The Harman curve is the the 21st century version of the 1980s diffuse field curves that the Beyerdynamic DT 770/880/990, Sennheiser HD 540, and AKG 240 were voiced around. The Sennheiser HD 580/600/650 series moved past such deliberate coloration. Why go back?
     
    Last edited: Sep 30, 2015
  8. Bill-P

    Bill-P Level 42 Mad Wizard

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    Yeah, I'd agree with you that Paradox Slants is close.

    I think the HD600 can be polarizing. At stock, it has some weird reverb/resonance problems in the lower mids that cause it to sound very thick and warm, and may even be kinda dark as you're putting it? (this is entirely dependent on ear pad age as well, by the way, but that's for a different topic)

    An HD600 with as low distortion as possible is basically the perfected neutral sound signature IMO. It doesn't seem to do anything bad, and there is just enough of everything else. Maybe I'm wishing for a bit of low bass (even the HD800 beats the HD600 at low bass IMO) sometimes, but for most music, I think it's the de facto standard for a production non-modded headphone that's neutral.

    On that note, though, as above, I don't agree that a neutral headphone can't "wow" someone. I think the factor that "wows" people is more the "dynamic" of a headphone, or how much it can throw something out to grab you. Stock HD600 doesn't do this, as do many of the other neutral headphones on the market (Oppo PM-1/2?), but I think a neutral headphone can still be super dynamic, and then it'll wow. Hopefully you'll get to hear that soon. :) (I'm not hinting at anything, btw... or am I?)
     
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  9. Koth Ganesh

    Koth Ganesh Friend

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    Billy.... pleased as punch for the corroboration...Its tough retraining a 55 year old pair of ears but I should be there when I am 60 !! On the 600, you just articulated perfectly what I've been feeling but unable to say as much... the stock version is great but there is no "grabbing me" effect. Your LCD 2.2 does this for me in spades BTW. Finally, don't act coy:D. I am mailing a certain item Saturday (down with the flu all week).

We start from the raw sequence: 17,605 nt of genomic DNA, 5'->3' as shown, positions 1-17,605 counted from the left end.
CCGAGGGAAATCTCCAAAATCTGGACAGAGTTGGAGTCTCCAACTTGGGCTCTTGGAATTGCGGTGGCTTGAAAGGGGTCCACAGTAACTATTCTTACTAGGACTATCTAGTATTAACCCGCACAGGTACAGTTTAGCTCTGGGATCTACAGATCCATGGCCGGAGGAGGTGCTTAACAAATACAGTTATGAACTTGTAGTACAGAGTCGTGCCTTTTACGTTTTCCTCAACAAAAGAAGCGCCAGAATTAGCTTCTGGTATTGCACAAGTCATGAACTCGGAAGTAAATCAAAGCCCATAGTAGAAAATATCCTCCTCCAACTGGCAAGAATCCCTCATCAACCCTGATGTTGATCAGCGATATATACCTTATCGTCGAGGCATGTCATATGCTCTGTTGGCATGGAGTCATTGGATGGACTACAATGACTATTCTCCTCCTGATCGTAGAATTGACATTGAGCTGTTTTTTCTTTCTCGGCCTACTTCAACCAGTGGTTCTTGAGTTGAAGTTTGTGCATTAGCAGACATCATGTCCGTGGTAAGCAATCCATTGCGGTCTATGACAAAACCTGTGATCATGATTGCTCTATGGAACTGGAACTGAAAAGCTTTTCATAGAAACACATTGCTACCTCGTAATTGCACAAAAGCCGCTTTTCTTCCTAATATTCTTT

Thanks mate.
     
  10. Claritas

    Claritas Friend

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    So far as I know, no one's made a headphone that follows the Harman curve. Insofar as FSP and HP50 are close in the bass, the result sounds more realistic to me. Insofar as they're less close elsewhere, the result sounds less realistic. I take that as an indication that they're on to something useful.
     
    Last edited: Oct 1, 2015
  11. mickeyvortex

    mickeyvortex Friend

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    My 0.02 cents- as a part time geneticist, what I'd like to see is Olive et al working with folks on the genetics of "neutrality". Biologically, there is likely tons of evolutionary selection acting on the ear components considering our reliance on the ears for hearing but also via other means such as preventing ear infections. This means "neutrality" is (and should be) constantly shifting. Variation is preferred.

    P.S. I suggest reading this article from Soundonsound on the structure of the ear and how it perceives and "equalizes" sound- link: https://goo.gl/SLSKnN
    The author uses interesting analogies with an audio signal chain. The intricacies and "players" involved are mind boggling.
     
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  12. Luckbad

    Luckbad Traded in a unicorn for a Corolla

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    The beauty of neutrality to me is that it simply doesn't exist in an objective form. Everyone is different. Everyone has different frequency sensitivities and varying amounts of hearing loss, making neutrality objectively inconsistent. Beyond that, we all have preferences.

    I have several dB of hearing loss around 8kHz in addition to quite a bit of treble sensitivity (it gets painful to me over ~4kHz before most people). The result of that combo is that peaks within 3-4kHz +/- 8kHz are brutal to me.

    Someone did a write-up on Head-Fi about balancing your headphones with equalization. I went through the exercise with sine sweeps and such on several setups and headphones and it was pretty interesting. The gist of it is that you want a full spectrum sine sweep to sound completely flat to your perception, so it ends up +/- ~2dB perfectly neutral to you.

    When I went through that trouble, I discovered that the HD650 needs very little tweaking for me compared to most headphones, which could explain my preference for them.

    Even when I got several headphones sounding flat neutral to my ears with sweeps, they all still sounded a bit different based on their capabilities. I also still boosted the hell out of sub-bass no matter what.
     
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  13. Hrodulf

    Hrodulf Prohibited from acting as an MOT until year 2050